That said, it is unfortunate that Scialabba cuts his analysis off at Illich’s 1982 work Gender. Illich lived for an another twenty years after Gender and produced several more (less famous) books, alongside other essays, lectures, and interviews. Most important, in this later period Illich was openly ambivalent about the 1970s works that are the focus of Scialabba’s essay. They were, he argued, written for a very specific historical moment and their constructive proposals (and the ‘revolution in perception’ necessary to bring them about) had soon become unachievable.

Illich’s criticism evolved in the 1980s and 90s to incorporate what he saw as a fundamental shift in the “root metaphor” of the age, from the “age of tools” to the “age of systems.” Instrumental reason – the image of humans standing over against their institutions manipulating them – was out, and systems-thinking was in, with the computer and its calculating power at its heart. Individuals were now conceived as sub-systems within more complex social systems, programmed to respond to signals they receive (a targeted “nudge”, perhaps). Self and society had come to be represented via complex algorithms, with the political consequence that seem to require expert management in order to generate optimal outcomes. There are both continuities and discontinuities here.

If Illich’s work retains relevance today, however, it must be principally on the basis of this later critique, which chimes with contemporary analyses of managerial neoliberalism. The ‘algorithmization’ of the self, for example, has been explored recently in William Davies’ excellent The Happiness Industry. In a way that echoes Illich, Davies uncovers the reductive, utilitarian economic ideology that underlies attempts to quantify, measure, and optimize “happiness”.

Discontinuities aside, the later Illich retained some basic concerns, which, thanks to posthumously published work, we can now see were more theological than he let on. In the end, for all its sharp edges, Illich’s work is about love, understood in the traditional Catholic sense as social bond. His problem with modernity is that its institutions, oriented toward increased production, tend to rip up the social fabric in order to construct societies that are ever more impersonal and managerial. For Illich, modernization threatens the spark of gratuity that lies at the heart of ordinary existence, understood as created gift. The latter is encountered pre-eminently in the richness of shared experience, and is linked to an existential attitude defined by openness to surprise – the opposite of managed life.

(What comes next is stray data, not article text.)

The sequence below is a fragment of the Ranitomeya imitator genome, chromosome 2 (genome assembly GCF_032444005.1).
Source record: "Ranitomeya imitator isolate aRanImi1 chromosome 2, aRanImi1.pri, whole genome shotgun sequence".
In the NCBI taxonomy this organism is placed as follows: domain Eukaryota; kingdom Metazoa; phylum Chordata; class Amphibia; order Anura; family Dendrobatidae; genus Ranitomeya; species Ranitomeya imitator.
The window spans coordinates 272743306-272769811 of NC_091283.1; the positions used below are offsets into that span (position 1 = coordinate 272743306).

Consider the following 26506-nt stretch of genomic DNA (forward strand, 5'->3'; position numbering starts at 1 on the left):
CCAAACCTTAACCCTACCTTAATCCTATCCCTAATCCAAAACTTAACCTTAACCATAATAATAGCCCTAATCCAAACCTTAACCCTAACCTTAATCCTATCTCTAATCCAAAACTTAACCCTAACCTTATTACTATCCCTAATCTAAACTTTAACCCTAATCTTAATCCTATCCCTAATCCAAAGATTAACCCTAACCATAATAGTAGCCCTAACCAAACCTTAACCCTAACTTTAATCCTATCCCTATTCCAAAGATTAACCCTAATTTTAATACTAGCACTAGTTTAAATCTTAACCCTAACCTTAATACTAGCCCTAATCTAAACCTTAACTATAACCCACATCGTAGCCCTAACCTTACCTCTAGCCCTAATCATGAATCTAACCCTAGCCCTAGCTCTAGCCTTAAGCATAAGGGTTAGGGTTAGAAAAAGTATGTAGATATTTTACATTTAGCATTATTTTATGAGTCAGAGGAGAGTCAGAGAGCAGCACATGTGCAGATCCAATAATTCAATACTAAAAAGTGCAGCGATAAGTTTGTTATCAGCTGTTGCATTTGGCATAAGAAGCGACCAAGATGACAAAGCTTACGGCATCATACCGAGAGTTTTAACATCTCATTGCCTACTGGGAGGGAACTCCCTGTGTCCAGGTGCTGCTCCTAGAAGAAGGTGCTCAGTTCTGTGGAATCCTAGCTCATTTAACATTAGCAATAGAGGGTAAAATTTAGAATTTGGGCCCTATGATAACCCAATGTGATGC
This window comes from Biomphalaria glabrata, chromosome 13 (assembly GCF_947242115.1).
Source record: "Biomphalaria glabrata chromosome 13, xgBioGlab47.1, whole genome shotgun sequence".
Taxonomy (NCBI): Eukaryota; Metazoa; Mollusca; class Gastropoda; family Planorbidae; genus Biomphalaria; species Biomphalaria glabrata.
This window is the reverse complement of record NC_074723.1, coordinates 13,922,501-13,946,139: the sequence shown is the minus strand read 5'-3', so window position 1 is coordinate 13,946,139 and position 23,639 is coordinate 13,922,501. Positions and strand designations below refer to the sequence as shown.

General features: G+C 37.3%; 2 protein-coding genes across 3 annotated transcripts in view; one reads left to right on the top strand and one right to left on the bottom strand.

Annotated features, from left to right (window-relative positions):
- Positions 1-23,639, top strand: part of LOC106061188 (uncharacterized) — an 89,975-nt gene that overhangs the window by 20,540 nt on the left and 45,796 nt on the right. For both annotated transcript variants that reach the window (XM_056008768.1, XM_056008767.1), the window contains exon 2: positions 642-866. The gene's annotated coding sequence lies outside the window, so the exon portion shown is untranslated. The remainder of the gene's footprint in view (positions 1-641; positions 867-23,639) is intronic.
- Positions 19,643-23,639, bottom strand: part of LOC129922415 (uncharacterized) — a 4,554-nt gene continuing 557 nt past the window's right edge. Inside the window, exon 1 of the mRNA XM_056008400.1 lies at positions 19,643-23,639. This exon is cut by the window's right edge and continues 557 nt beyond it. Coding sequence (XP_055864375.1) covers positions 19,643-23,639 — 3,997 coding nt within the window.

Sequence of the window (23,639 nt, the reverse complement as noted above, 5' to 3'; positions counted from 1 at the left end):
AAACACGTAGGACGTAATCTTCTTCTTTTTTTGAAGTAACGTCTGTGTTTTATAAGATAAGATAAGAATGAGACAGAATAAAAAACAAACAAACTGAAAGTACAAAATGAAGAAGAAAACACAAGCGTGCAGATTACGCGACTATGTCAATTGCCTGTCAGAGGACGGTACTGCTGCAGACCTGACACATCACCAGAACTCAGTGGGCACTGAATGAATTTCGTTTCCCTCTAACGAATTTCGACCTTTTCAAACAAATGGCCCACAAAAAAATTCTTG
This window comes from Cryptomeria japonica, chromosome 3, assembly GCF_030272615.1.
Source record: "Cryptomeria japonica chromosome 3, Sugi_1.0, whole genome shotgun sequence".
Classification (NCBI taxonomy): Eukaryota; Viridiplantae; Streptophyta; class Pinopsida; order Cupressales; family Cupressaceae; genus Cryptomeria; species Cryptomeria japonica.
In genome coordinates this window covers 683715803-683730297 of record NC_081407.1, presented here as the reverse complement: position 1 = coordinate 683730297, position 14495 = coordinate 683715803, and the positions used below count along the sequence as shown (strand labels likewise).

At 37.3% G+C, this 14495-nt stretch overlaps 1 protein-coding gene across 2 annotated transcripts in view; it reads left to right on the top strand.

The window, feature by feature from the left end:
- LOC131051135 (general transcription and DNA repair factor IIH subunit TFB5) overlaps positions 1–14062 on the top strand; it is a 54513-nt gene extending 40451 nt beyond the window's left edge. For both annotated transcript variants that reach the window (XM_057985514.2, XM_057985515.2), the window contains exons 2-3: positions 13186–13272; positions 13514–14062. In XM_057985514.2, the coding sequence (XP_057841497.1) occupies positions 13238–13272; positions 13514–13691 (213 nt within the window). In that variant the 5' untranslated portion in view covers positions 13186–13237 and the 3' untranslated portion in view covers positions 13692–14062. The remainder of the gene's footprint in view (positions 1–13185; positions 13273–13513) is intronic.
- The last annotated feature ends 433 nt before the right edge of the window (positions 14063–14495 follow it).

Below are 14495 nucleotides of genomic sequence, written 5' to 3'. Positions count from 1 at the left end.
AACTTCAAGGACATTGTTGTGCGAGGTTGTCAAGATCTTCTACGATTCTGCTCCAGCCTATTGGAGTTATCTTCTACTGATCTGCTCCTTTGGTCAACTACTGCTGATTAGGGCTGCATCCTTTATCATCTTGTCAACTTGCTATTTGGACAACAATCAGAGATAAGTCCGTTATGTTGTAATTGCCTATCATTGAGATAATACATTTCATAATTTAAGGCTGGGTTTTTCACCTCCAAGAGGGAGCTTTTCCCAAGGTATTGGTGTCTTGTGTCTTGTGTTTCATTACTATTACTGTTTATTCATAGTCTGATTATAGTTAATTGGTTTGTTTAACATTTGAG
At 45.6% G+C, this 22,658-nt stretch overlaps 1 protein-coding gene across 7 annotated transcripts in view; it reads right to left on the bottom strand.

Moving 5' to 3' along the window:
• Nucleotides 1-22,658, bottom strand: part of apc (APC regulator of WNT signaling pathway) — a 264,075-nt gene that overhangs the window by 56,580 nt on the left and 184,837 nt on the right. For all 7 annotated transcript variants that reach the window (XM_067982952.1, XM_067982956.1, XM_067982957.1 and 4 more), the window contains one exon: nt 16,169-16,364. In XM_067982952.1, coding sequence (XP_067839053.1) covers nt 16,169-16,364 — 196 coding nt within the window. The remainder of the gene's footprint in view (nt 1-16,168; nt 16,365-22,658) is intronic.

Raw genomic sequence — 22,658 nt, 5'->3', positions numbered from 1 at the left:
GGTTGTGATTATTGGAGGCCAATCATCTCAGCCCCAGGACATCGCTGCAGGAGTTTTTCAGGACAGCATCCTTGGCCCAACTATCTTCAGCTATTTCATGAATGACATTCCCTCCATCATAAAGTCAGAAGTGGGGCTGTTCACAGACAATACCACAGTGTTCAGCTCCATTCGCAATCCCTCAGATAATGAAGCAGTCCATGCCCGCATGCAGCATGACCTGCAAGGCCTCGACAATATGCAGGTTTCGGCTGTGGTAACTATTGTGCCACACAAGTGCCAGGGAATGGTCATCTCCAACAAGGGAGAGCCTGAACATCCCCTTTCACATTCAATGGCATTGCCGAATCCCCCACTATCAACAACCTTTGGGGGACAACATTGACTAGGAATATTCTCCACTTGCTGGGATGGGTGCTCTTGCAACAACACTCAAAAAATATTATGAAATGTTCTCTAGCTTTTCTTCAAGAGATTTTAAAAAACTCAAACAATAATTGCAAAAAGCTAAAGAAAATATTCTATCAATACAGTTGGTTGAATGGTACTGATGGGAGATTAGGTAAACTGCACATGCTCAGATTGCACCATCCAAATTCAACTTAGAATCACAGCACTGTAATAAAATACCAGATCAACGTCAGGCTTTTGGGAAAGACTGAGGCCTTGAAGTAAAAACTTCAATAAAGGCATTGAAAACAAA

Scialabba’s essay raises the question of the usefulness of Illich’s radical criticism, and indeed a common complaint is that his work is not useful or constructive enough. In later writings, Illich openly refused to offer political ‘answers’, preferring simply to leave the future open, and promote the practice of friendship. Is this an unfortunate quietism? I would argue not. Rather, Illich’s refusal to be “useful” in this way was itself a kind of politics, his way of resisting the dominant utilitarian ethic (for ‘what is the use of use?’, as Lessing and Arendt both asked) in order to create space for that all-important spark of gratuity. Interestingly, this coheres with some of his earliest published remarks from the 1960s, in which he called us to “the joyful acceptance of our uselessness”, and defended “the autonomy of the ludicrous in the face of the useful, of the gratuitous as opposed to the purposeful, of the spontaneous as opposed to the rationalized and planned”.

Olivier Clément has written that the first task of any renewal in the West would be to promouvoir le gratuit, l’inassimilable, ce qui ne sert à rien mais éclaire tout – “to bring to prominence the gratuitous, the unassimilable, that which serves no use but illuminates all.” For all that Illich seems to have been ‘against everything’, it was for the sake of just this kind of joyful, illuminating uselessness.

Simon Ravenscroft is Murphy Research Fellow at the Von Hügel Institute for Critical Catholic Inquiry, St Edmund’s College, University of Cambridge.